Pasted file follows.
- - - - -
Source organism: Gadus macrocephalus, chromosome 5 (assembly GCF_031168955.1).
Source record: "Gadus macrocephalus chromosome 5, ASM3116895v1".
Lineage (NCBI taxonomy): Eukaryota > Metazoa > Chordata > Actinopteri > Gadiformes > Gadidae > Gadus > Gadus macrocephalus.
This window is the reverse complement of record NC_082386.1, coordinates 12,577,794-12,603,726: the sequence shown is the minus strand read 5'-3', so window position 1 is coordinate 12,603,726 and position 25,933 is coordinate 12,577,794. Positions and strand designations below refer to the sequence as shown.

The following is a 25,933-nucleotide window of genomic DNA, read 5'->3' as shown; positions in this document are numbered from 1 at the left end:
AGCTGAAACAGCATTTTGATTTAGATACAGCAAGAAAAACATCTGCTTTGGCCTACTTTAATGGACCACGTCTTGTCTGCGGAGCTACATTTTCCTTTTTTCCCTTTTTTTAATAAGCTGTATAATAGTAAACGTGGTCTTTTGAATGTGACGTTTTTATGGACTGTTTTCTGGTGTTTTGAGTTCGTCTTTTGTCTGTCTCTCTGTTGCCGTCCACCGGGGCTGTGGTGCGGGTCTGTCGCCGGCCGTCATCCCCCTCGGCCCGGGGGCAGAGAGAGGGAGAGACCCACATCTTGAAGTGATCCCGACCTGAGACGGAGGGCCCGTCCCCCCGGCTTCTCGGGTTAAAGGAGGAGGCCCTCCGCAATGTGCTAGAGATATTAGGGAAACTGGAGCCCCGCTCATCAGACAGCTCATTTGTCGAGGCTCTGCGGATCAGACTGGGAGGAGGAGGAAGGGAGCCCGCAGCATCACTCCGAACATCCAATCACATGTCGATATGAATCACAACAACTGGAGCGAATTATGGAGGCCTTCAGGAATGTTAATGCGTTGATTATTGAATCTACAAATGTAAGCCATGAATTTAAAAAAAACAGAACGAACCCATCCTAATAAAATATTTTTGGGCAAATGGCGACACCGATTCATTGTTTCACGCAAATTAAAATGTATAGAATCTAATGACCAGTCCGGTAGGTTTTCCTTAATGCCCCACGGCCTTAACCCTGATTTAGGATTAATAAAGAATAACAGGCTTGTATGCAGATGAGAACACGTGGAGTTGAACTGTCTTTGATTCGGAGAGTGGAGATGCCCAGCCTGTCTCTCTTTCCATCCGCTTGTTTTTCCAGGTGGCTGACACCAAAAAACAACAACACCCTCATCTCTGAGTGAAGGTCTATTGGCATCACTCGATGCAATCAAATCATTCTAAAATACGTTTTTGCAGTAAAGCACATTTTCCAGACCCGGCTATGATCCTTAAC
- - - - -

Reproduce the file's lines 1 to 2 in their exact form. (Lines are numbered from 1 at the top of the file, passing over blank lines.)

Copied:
Source organism: Gadus macrocephalus, chromosome 5 (assembly GCF_031168955.1).
Source record: "Gadus macrocephalus chromosome 5, ASM3116895v1".